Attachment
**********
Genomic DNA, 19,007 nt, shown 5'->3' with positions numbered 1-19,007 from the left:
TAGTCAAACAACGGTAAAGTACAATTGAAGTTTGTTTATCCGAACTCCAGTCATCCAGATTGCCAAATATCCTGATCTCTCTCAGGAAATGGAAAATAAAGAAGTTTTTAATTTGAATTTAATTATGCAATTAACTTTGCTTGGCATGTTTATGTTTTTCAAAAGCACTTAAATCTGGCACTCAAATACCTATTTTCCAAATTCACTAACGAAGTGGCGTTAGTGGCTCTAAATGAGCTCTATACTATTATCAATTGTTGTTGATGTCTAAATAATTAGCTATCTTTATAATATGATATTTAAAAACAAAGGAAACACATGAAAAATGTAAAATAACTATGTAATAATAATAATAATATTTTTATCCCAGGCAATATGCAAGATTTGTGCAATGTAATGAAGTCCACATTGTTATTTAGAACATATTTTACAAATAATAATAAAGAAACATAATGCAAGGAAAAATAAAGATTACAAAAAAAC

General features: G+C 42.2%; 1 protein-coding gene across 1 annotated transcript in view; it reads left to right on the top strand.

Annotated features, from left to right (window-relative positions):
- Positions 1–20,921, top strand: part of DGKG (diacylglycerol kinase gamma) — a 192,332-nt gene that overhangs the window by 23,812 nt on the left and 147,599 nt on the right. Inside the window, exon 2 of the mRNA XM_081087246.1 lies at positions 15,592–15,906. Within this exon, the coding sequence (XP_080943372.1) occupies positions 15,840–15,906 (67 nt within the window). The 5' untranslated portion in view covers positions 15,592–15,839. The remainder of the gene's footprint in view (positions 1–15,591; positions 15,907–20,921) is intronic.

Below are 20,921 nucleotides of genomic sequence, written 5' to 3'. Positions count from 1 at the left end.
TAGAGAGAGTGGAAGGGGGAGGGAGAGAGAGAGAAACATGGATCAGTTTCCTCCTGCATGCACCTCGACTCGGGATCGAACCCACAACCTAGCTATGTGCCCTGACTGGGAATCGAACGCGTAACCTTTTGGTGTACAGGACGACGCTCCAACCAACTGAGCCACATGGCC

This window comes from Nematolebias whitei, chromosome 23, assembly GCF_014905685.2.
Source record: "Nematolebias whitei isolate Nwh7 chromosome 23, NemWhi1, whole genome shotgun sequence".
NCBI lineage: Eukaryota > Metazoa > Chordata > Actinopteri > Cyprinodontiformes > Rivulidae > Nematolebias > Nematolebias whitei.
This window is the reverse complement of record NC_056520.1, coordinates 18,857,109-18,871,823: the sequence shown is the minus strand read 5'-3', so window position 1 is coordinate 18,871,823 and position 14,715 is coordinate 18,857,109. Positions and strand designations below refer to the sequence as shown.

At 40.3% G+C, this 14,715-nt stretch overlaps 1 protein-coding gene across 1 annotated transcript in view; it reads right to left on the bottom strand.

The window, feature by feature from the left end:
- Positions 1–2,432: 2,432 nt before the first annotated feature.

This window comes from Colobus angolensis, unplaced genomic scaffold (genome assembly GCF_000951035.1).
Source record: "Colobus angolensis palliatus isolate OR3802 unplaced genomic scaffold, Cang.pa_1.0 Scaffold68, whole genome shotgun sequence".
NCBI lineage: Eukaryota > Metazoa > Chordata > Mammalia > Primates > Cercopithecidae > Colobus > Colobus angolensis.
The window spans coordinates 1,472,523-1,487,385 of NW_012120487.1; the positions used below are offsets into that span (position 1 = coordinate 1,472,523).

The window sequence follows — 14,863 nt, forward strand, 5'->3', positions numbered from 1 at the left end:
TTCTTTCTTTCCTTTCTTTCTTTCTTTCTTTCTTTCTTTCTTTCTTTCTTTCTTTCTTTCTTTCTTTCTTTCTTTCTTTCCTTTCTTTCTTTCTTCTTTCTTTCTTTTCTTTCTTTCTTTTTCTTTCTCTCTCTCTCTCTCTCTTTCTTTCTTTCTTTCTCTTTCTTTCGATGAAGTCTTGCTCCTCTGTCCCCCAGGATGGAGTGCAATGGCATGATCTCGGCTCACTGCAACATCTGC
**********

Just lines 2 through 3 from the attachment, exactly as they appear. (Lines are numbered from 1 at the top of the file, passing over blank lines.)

TAGTCAAACAACGGTAAAGTACAATTGAAGTTTGTTTATCCGAACTCCAGTCATCCAGATTGCCAAATATCCTGATCTCTCTCAGGAAATGGAAAATAAAGAAGTTTTTAATTTGAATTTAATTATGCAATTAACTTTGCTTGGCATGTTTATGTTTTTCAAAAGCACTTAAATCTGGCACTCAAATACCTATTTTCCAAATTCACTAACGAAGTGGCGTTAGTGGCTCTAAATGAGCTCTATACTATTATCAATTGTTGTTGATGTCTAAATAATTAGCTATCTTTATAATATGATATTTAAAAACAAAGGAAACACATGAAAAATGTAAAATAACTATGTAATAATAATAATAATATTTTTATCCCAGGCAATATGCAAGATTTGTGCAATGTAATGAAGTCCACATTGTTATTTAGAACATATTTTACAAATAATAATAAAGAAACATAATGCAAGGAAAAATAAAGATTACAAAAAAAC

General features: G+C 42.2%; 1 protein-coding gene across 1 annotated transcript in view; it reads left to right on the top strand.